Free movie shows that can only be viewed through a peephole in the street have been delighting New Yorkers.
The Peephole Cinema – which screens vintage and new short films – is the brainchild of artist Laurie O’Brien and is currently installed at Union Ave, Williamsburg, until November 20.
The films are available to watch anytime of the day or night, and O’Brien particularly enjoys seeing the reactions of viewers, saying: “I love it when someone walks by and discovers the cinema by accident.
“I have witnessed this magical moment when I happened to be standing nearby. It is the squeals of delight that really makes my heart swell. I am sure that it happens all the time but I don’t get to witness it.
“Just knowing that it happens is the fuel that keeps it going for me. At night, the tiny dime-sized hole glows and attracts people who are curious to find the origin of the glow.”
O’Brien set up the first Peephole Cinema in San Francisco in 2013 to screen short films that were not well known, and to create something small as a reaction against the trend for enormous artworks.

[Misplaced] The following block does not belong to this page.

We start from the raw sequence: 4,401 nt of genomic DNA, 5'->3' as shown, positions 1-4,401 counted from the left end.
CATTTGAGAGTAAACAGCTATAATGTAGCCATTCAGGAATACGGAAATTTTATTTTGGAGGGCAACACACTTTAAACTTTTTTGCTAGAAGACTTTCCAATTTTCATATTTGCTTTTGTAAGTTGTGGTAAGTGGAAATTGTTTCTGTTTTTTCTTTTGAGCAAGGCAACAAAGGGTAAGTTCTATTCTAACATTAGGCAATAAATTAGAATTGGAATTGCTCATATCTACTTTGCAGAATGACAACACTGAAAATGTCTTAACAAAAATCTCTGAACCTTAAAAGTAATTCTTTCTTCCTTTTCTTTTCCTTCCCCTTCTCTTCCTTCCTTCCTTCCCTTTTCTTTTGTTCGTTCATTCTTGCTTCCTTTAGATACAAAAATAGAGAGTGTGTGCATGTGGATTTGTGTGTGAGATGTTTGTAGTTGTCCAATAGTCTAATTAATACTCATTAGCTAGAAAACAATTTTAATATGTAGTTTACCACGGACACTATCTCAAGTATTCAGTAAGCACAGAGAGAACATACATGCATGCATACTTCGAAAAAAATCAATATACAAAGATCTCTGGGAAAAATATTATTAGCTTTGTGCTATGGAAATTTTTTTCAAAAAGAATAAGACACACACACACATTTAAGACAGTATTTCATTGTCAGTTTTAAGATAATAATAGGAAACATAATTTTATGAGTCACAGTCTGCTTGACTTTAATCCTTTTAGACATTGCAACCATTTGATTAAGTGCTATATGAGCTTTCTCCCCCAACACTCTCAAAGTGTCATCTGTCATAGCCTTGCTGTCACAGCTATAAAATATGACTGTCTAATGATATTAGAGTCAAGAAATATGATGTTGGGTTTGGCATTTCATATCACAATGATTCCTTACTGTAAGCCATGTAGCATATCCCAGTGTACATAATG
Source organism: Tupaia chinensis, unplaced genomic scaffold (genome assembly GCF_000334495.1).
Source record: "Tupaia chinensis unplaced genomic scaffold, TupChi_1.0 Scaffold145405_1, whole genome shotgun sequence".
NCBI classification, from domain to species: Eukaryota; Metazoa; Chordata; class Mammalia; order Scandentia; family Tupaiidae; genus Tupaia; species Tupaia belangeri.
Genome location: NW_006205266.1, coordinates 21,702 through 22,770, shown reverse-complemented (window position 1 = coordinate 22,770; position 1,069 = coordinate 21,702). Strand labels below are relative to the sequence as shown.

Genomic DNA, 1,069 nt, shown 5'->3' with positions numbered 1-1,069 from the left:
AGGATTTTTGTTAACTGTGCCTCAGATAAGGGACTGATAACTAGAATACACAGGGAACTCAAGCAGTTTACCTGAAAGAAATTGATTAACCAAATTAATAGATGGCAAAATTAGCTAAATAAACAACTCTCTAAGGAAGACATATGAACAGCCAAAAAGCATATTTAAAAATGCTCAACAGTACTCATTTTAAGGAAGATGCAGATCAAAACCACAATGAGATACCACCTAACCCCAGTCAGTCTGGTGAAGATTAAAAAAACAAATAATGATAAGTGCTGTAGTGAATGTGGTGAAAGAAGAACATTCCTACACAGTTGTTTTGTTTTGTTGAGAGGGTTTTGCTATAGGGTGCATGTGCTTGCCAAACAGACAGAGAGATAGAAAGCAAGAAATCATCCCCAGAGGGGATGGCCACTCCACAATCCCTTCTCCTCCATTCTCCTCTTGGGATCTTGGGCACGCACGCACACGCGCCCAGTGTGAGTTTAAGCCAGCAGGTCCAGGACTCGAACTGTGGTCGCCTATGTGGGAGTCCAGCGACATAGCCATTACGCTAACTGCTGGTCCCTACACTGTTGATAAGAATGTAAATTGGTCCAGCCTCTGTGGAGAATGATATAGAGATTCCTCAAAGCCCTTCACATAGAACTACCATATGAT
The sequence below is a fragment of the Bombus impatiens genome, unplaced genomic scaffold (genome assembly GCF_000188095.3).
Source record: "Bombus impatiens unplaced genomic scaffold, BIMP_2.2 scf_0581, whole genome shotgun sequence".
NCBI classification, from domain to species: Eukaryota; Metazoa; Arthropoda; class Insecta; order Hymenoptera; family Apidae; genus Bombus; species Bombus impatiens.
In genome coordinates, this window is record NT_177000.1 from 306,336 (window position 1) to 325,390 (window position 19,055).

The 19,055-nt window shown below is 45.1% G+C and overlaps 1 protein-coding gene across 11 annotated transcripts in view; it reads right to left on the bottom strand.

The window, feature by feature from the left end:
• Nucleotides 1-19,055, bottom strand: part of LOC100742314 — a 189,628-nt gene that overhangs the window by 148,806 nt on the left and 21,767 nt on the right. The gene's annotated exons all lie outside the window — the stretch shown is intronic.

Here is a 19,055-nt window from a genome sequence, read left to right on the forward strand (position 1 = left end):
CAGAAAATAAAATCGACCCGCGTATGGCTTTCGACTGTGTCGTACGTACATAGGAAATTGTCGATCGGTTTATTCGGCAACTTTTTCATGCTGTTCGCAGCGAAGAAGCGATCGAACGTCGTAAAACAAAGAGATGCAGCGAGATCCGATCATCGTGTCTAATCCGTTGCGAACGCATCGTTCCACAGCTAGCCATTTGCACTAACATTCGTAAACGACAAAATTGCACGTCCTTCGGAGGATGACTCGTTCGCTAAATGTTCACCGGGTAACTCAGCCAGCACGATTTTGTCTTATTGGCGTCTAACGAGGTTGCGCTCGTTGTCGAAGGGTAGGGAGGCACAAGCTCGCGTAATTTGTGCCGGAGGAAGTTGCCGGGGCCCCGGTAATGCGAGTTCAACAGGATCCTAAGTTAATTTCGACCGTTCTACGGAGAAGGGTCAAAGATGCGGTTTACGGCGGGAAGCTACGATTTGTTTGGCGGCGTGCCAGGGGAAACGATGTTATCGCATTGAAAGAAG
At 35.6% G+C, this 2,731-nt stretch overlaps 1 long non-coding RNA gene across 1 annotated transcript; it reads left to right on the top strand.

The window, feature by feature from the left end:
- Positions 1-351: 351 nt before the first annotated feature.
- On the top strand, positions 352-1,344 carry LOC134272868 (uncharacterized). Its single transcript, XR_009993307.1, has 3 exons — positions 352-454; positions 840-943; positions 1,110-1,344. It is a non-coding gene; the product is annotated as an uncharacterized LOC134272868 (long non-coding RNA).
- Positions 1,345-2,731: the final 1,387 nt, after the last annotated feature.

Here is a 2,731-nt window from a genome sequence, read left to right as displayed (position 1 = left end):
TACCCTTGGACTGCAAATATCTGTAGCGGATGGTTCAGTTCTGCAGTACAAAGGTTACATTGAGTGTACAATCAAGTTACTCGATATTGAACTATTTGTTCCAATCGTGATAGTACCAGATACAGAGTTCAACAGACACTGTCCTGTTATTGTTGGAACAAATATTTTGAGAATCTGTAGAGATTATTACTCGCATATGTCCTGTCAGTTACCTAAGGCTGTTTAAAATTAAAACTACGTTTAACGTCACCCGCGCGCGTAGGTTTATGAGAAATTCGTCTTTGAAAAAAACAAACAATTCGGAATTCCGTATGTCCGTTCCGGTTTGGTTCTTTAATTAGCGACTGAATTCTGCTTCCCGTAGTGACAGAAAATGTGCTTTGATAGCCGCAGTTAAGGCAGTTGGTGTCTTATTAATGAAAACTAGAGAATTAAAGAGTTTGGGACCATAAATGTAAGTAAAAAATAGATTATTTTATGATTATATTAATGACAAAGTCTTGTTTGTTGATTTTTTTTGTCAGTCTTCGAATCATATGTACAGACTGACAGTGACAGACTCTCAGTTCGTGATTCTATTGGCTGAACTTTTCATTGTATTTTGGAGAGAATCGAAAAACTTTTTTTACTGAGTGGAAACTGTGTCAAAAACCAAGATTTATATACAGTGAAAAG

She says: “I wanted to create a project that people had to discover. The process of peering or peeping is intimate and influences the viewer’s frame-of-mind to be geared toward inspection as opposed to passive viewing.
“It brings up questions of voyeurism, public and private, and topics around being an insider and an outsider. I am attracted to the intimate, the tiny, and the ‘discovered’ – a contrast to the extra-large art that has dominated the world for so many decades.”
The films – which are largely chosen by guest programmers – last no longer than five minutes; a deliberate strategy O’Brien came up with after observing the public using Peephole Cinema.
She says: “The patience of people viewing films through a peephole is very short. The patience of people viewing films in general has been shortened because of the prevalence of YouTube and videos in our everyday world. It is a paradigm shift that has completely changed the way we make and view films.”
As well as Brooklyn and San Francisco, O’Brien – whose art encompasses video, installation, performance and animation – has also set up a Peephole Cinema in Los Angeles, and is in the process of installing more in several new locations.
“My ultimate goal with the Peephole Cinema is to keep it going and spread the word,” she says. “I hope to increase the exposure but keep the experience the same; as a free public installation available to the public 24/7 with a goal of promoting artists who make short films.”